The John Shinnick Web Site
Shinn the Musician (Prior)
Last update: April 3, 2023
An Old, Would-be Passion
(Not the Next Big Thing)
The term “seven-year itch” generally describes the phase in a relationship in which, at roughly seven years, the partners begin to feel restless or dissatisfied. My relationships have tended to last more like seven minutes, so this never applied to me, but I’ve had my own version. It applies to the restless feeling I’ve had toward life and a burning desire to move on to something new.
I typically call this something new “The Next Big Thing.” Most recently, I thought it would be cat ownership, but that didn’t work out so I’m on to something else, who knows what. Before that it was Unitarian Universalism. Before that, golf, martial arts and so forth. I don’t know if recording fits into this category or not, because the bug first bit me when I was in my teens. A friend of mine bought a nice reel-to-reel tape deck, and invited me and a mutual friend over to record on it. I decided then and there that I had to get me one of them!
A couple of years later, I did just that, and told myself that I had at least one good album in me. Oddly, the first song was, looking back, one of my best, if not the best. That was a little over fifty years ago. “Song for a Stranger” had a country feel to it and saw me playing all the instruments, guitar, bass, tambourine, banjo, and singing all three vocals. Sound on sound was a marvelous thing. There were a couple of things I’d have differently if I had it to do over again (which of course I do) but overall it came out pretty good, especially for a first try.
I still have most of the recordings I made through the years, which all things considered, is precious few. They fit into three categories: originals, parodies and covers. I’m guessing that I’ve recorded perhaps 30 songs total, if I include collaborations and exclude a couple of live band recordings. The originals should be my greatest source of pride, but instead are more a source of frustration. Let’s see. Song for a Stranger, Sometimes, Sunny Day, Sail, Happy Valentine’s Day, Jump from a Plane, Easy Come Easy Go, My Brain Is Too Small, Sufferings, Here and There, Hey My Friend, Looking Forward to Tonight, You and I, that’s thirteen original songs, or an album’s worth of originals that I’ve committed to recorded tunes. The album’s worth that I promised myself years ago.
Happy Valentine’s Day doesn’t really count. It was just a silly song I wrote for a friend who was coming to visit me, and should never see the light of day. Still, it was a recorded original, and gave me experience with the process. And therein lies the problem. If I had been even semi-serious about writing songs, I wouldn’t have been averaging one every few years. It would have been more like one a month. At least. Most would suck, but a few wouldn’t, and perhaps a couple every year would actually be good. Two a year? I’d have written a hundred good songs!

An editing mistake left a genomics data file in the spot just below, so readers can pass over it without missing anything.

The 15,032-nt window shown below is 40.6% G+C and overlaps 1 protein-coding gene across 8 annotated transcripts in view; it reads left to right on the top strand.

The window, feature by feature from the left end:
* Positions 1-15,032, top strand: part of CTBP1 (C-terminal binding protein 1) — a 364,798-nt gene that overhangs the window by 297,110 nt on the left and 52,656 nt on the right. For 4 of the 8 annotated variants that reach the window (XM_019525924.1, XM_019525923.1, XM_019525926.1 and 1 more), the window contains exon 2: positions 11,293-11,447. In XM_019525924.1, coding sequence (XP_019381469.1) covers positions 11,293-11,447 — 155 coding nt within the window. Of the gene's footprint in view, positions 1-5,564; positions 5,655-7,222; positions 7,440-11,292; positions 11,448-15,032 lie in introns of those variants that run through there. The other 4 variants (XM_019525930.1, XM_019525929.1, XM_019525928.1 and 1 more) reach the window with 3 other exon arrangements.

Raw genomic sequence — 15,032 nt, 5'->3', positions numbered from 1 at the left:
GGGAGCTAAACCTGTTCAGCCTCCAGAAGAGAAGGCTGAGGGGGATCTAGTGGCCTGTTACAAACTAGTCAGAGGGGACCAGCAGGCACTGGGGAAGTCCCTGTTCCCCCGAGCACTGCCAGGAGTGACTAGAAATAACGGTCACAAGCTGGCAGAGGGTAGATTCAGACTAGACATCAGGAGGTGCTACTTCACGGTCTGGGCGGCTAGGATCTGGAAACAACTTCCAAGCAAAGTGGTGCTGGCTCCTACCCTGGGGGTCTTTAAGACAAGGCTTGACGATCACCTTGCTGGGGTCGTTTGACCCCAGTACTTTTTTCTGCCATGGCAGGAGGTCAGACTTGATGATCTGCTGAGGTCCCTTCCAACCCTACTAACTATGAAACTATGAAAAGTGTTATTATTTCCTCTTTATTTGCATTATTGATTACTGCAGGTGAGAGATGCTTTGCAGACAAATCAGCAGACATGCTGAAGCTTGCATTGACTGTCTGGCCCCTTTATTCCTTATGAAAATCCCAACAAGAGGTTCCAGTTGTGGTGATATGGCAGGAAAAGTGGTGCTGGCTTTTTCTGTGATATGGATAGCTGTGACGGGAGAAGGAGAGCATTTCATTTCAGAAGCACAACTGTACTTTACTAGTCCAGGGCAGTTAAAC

This machine should be in constant use constantly recording songs I'm constantly writing. Sigh...
I continually come up with ideas for songs. A line or two, the fragment of a melody, some piece of an arrangement. And then, they die in my brain. Paul McCartney was once asked how he wrote so many good songs. His response was that he probably didn’t have any more good song ideas than anyone else, but he finished them. Sadly, the last band I was in was not receptive to doing anything but covers, but this didn’t preclude me from writing and recording my own stuff. Even if it has gaping holes in it lyrically or musically, just write it down and record something. Anything. The song “Yesterday” started out as “Scrambled Eggs” just to give something McCartney had woken up humming to himself some form.
I’ve known all this for some time now. I’ve never had anyone to bounce ideas off of. No Lennon to my McCartney, no Richards to my Jagger, no Carole King to my Gerry Goffin. No one to hold my feet to the fire and applaud my efforts. No one to write for. But the band I’ve been playing bass for lately does two original songs. I have two that I haven’t recorded yet, but I can certainly do a one-take just guitar and voice version. They’re receptive. I played one in church (with some minor revisions) and it worked very well, getting a great response.
I used to room with an art major. I once asked him how one learns to draw. He simply responded “you just draw.” I suppose songwriting and recording are much the same thing.